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Research Letter
January 2016

Online Advertising for Cancer Prevention: Google Ads and Tanning Beds

Author Affiliations
  • 1Medical student, Harvard Medical School, Boston Massachusetts
  • 2Department of Dermatology, School of Medicine, University of California, San Francisco
  • 3Philip R. Lee Institute for Health Policy Studies, School of Medicine, University of California, San Francisco
  • 4undergraduate student, College of Biological Sciences, University of California, Davis
  • 5Department of Medicine, School of Medicine, University of Massachusetts, Boston

Copyright 2016 American Medical Association. All Rights Reserved. Applicable FARS/DFARS Restrictions Apply to Government Use.

JAMA Dermatol. 2016;152(1):101-102. doi:10.1001/jamadermatol.2015.3998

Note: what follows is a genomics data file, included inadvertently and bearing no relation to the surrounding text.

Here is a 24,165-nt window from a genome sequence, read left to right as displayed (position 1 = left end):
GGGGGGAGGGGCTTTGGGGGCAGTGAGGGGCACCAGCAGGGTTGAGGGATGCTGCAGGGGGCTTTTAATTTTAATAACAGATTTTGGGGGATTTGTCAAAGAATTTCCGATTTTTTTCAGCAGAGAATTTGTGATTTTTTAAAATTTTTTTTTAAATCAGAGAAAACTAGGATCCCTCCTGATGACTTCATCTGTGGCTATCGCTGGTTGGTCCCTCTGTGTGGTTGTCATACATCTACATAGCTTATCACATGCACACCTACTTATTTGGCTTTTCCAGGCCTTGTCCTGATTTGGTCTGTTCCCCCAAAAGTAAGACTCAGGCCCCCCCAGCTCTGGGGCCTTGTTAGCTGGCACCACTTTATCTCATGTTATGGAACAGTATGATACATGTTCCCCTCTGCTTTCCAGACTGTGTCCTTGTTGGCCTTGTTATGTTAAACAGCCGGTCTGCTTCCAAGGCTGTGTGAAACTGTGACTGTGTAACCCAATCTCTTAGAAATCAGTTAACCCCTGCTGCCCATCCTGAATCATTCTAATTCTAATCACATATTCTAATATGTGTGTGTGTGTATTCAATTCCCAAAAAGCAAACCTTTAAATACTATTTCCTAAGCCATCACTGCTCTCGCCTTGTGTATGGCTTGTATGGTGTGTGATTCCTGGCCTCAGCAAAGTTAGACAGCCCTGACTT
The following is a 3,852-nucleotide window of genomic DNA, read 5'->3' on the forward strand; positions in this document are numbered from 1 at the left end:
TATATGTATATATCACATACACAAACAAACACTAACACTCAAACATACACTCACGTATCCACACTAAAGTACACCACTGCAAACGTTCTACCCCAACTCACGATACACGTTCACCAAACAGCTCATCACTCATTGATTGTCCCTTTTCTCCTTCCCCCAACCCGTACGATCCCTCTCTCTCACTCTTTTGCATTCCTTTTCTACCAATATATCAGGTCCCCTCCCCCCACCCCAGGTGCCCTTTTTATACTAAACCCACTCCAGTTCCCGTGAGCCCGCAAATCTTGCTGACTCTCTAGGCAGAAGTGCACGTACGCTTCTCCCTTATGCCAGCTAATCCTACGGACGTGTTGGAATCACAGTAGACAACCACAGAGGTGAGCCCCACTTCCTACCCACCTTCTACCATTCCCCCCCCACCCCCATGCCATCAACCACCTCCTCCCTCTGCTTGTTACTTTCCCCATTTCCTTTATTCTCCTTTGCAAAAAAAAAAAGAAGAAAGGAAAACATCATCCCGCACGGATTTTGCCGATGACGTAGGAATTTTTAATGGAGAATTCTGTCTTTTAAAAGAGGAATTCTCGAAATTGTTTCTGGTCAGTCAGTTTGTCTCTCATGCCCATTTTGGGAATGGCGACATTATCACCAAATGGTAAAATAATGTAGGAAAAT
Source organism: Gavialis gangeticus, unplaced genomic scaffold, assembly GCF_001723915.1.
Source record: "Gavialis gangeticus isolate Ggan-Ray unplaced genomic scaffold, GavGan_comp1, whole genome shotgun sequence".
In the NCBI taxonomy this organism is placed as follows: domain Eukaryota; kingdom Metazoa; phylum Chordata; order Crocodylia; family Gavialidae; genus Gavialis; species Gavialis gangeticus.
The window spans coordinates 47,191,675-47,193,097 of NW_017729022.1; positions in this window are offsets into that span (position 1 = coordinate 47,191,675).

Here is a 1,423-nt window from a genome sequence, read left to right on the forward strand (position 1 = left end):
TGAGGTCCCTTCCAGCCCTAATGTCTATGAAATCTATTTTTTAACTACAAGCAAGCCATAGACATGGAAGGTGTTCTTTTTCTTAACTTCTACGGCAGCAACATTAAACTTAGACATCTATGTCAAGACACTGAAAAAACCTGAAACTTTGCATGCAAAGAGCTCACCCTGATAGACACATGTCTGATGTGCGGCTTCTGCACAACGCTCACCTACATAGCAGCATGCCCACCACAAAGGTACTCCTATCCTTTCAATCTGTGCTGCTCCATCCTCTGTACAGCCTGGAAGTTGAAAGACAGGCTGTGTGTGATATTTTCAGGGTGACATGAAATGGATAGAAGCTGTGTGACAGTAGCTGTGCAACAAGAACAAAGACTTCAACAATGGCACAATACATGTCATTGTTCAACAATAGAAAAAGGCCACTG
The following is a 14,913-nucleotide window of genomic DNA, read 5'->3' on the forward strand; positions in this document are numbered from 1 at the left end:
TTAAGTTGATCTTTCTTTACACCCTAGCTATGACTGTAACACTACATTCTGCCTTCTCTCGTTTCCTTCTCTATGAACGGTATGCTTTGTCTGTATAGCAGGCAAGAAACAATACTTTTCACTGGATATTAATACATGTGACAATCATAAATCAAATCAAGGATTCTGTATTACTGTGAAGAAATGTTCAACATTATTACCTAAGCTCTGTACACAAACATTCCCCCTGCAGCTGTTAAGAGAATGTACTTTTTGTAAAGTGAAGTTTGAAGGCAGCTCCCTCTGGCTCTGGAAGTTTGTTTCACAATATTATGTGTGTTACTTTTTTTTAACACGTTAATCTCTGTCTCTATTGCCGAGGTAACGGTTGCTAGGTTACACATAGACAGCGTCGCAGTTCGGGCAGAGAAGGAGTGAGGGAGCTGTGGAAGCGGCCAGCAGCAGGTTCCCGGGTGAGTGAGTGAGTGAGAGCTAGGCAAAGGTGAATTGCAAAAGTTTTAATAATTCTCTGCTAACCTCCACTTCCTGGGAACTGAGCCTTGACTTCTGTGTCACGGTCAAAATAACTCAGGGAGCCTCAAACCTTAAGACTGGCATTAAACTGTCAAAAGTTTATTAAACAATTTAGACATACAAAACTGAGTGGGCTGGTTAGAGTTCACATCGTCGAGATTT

Google receives more than 3.5 billion Internet searches daily,1 and the advertisements on their results pages may provide a unique opportunity to transmit targeted public health information to a large audience. Skin cancer is more common than all other cancers combined,2 and indoor tanning is a preventable risk factor that accounts for more than 450 000 new malignant neoplasms each year.3 Tanning bed use remains common, with 1 in 5 adolescents and more than half of college students exposed.3 Awareness of the dangers of tanning beds is one of the factors that can lead to behavior change. The goals of this study were to examine the volume of tanning bed–related searches on Google and pilot the use of Google’s advertising service for dissemination of skin cancer prevention messages to users entering searches related to tanning beds.

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